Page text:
Sunday, November 11, 2007
The Three Horseshoes at Warham All Saints, Norfolk
One of my all time favourite pubs has recently launched it's own website (no wonder it's getting busier) and the photos certainly do it more justice than mine ever could - but here's a little piece I prepared anyway following a recent stay.
There's so much to recommend the Three Horseshoes that it's difficult to know where to start, but I'm hoping that these pictures, though hardly brochure material, do at least convey the aesthetics if not the atmosphere of this wonderful place. Being a lover of wild spots (that's naturally wild - not 'Jonny's' on a Saturday night wild!) the location of the 'Shoes is perfect.
Situated a couple of miles inland from Wells-next-the-Sea (the north Norfolk coast's halfway-house), the pub acts as a great base for exploring this internationally important shoreline whilst providing everything that makes traditional English pub B&B the best type of accommodation going. The five guest rooms are in the old Post Office next door, which also houses a quaint lounge and country kitchen style breakfast room. Access to your digs is separate from the pub but is only a few yards down the street and does mean your comings and goings aren't restricted by the odd opening hours the Horseshoes keeps (by this I mean afternoon closing, a rare thing these days where I'm from).
I have included a shot of the menu board to give an idea of what culinary delights await, though in actual fact this selection is pretty much fixed and only alters due to seasonal availability.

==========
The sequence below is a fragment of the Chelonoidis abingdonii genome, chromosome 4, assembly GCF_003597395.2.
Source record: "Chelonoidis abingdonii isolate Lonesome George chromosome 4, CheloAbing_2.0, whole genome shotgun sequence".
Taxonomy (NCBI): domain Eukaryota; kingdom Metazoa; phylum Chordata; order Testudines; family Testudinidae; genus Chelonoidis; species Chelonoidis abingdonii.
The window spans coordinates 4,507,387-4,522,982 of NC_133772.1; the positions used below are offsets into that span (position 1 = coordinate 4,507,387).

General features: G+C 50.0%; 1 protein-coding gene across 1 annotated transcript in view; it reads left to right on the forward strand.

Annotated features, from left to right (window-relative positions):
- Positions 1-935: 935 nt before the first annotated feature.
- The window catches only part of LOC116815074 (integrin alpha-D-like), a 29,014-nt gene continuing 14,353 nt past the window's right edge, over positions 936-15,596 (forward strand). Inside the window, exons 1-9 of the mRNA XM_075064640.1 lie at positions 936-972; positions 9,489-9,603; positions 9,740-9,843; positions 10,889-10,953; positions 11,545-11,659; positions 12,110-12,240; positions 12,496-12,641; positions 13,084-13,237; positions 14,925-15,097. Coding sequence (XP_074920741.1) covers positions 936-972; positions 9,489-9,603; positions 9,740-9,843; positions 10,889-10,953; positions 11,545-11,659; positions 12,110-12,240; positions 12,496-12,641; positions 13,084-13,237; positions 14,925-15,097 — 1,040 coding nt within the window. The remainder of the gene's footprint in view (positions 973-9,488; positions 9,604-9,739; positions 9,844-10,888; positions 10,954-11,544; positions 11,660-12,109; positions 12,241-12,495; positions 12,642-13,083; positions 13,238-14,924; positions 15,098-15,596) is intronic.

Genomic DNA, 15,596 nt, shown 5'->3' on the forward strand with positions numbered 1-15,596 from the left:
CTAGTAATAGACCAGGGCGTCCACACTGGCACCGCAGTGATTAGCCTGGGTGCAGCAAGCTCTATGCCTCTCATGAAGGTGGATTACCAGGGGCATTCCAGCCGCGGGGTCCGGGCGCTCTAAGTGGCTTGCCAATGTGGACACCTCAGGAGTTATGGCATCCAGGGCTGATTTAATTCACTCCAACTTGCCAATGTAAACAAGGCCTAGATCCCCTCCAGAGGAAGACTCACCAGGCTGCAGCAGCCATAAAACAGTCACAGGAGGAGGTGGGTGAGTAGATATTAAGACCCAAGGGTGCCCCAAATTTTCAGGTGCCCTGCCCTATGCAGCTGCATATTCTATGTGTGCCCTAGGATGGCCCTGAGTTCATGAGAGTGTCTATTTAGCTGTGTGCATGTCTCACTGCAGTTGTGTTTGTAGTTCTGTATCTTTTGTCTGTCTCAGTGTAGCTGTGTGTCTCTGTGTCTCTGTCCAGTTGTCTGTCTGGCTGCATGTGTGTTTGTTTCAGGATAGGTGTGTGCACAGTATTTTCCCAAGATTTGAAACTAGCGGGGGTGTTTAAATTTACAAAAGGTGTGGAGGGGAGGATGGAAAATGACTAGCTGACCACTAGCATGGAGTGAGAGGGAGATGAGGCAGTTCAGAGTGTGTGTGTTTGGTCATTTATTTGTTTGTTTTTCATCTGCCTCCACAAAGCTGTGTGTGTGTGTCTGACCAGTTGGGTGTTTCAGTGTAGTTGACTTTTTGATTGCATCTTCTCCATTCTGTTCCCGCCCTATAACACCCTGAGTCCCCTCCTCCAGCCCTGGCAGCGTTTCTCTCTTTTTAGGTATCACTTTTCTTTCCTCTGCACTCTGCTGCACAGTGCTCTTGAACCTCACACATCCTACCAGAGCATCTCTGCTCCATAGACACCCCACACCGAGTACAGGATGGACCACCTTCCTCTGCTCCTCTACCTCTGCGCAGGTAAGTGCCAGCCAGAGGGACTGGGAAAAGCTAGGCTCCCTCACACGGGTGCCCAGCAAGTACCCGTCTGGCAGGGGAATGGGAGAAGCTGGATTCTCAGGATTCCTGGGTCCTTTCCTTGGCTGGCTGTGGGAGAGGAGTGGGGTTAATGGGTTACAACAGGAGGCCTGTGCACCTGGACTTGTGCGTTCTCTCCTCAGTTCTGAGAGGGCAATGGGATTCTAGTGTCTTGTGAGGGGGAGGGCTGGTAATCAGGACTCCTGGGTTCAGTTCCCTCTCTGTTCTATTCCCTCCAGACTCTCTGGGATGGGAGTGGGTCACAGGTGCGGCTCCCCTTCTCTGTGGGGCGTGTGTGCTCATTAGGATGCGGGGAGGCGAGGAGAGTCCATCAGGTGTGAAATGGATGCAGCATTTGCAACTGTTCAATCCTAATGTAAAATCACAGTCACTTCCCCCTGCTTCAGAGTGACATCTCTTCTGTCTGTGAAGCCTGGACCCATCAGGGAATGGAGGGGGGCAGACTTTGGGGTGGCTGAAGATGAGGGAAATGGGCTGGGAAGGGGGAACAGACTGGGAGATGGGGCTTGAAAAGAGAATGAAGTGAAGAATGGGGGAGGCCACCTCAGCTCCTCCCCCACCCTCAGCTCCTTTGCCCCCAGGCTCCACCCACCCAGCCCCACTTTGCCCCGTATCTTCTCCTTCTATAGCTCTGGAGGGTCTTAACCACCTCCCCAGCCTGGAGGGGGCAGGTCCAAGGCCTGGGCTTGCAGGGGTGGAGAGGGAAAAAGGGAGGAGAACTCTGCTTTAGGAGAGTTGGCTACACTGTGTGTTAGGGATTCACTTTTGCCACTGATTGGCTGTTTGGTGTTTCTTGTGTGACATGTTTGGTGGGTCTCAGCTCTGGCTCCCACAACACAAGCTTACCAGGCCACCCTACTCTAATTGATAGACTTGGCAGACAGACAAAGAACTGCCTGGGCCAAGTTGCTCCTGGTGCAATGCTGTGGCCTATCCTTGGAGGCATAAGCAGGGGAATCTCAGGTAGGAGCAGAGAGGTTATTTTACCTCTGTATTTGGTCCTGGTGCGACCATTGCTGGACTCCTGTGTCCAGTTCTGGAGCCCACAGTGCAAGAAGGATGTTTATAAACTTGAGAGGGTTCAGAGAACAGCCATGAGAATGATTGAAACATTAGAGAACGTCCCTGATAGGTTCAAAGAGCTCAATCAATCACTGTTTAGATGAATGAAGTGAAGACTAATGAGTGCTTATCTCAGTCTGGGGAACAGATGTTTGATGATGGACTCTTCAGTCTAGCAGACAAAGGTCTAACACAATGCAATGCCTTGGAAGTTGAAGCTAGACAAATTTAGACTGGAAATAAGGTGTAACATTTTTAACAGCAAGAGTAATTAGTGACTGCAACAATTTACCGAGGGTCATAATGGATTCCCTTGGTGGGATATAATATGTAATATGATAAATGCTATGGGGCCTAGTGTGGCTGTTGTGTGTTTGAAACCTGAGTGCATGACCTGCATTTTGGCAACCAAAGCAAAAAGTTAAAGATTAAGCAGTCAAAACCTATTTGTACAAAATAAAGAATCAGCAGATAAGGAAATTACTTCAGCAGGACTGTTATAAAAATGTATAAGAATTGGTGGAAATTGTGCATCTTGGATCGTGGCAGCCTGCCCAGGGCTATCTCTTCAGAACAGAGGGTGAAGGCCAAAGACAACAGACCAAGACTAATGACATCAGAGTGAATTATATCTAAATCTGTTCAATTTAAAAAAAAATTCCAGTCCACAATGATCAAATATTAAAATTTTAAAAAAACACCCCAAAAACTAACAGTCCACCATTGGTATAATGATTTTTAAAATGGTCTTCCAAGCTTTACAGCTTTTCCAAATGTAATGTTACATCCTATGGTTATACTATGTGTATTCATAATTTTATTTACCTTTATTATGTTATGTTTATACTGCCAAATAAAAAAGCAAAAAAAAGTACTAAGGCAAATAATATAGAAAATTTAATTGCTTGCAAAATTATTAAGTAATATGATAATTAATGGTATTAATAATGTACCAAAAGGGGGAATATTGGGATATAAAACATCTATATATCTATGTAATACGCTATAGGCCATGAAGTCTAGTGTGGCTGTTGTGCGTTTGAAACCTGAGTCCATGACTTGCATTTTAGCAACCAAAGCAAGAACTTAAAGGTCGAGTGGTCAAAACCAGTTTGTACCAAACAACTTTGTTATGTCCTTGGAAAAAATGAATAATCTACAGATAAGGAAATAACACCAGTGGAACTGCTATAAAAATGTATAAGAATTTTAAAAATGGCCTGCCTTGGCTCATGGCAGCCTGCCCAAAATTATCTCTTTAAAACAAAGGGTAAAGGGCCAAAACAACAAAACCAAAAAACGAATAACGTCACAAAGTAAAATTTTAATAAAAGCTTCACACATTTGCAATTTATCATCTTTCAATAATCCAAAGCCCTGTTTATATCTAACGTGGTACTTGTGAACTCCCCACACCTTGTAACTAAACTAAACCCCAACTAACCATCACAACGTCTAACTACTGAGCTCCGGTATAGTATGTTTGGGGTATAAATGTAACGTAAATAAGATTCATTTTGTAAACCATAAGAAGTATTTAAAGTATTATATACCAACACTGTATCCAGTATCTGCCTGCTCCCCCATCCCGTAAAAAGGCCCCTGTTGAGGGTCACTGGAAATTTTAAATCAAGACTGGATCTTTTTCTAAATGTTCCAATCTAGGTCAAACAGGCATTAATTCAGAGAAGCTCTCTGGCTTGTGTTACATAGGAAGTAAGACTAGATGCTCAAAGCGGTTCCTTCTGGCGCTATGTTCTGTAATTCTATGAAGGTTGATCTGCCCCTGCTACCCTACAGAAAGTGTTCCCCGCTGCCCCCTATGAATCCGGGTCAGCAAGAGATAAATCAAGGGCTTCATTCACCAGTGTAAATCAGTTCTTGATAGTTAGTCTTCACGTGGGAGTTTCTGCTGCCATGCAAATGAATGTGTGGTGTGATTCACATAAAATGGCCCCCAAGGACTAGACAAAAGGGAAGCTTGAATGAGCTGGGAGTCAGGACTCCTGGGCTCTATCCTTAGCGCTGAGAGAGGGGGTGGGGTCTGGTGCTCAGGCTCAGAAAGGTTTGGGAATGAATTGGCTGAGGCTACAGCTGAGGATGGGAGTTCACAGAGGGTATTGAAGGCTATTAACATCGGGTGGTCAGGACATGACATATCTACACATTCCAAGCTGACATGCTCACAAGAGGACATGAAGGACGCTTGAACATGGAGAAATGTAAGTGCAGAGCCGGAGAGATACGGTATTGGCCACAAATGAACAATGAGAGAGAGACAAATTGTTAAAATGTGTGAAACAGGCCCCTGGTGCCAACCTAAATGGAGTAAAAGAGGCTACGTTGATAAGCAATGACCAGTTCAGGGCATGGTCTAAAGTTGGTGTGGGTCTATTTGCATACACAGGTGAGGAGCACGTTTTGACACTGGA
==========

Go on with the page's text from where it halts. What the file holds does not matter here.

As you may have guessed the pub is renowned for it's pies and puddings so make sure to work up a good appetite - a few hours tramping around Warham Greens, Wells Woods or the magnificent beaches at Holkham should do the trick!
This time of year is of course fresh mussel season and here, like in so many of the local pubs and restaurants, they come to your table by the bucket load - a fantastic feast and not to be missed!
The permanent beers are Greene King IPA and of course that old favourite Woodforde's Wherry (served straight from the cask and at it's very best here I must add). Incidentally to those folks at a couple of pubs in West Yorkshire who drink the stuff forced through a sparkler at less than 12 degrees - you have absolutely no concept of how this legendary beer should be enjoyed! The Wherry & IPA are occasionally supplemented by a guest ale, which wasn't a bad drop of Tydd Steam Swedish Blonde (4.0%) during our few days stay.
I've yet to come here when the snow is falling but I imagine the scene would be straight off one of those deluxe Christmas cards that big companies send to their best paying clients - the kind of image that briefly transports you to a different time and place when all was rural beauty and thatched tranquility. 'Tis with a mug of ale and full belly hearkening to familiar talk and cracking embers that I would choose to spend my final hours'. Robert Swift in 1886 may have had this place in mind! (map)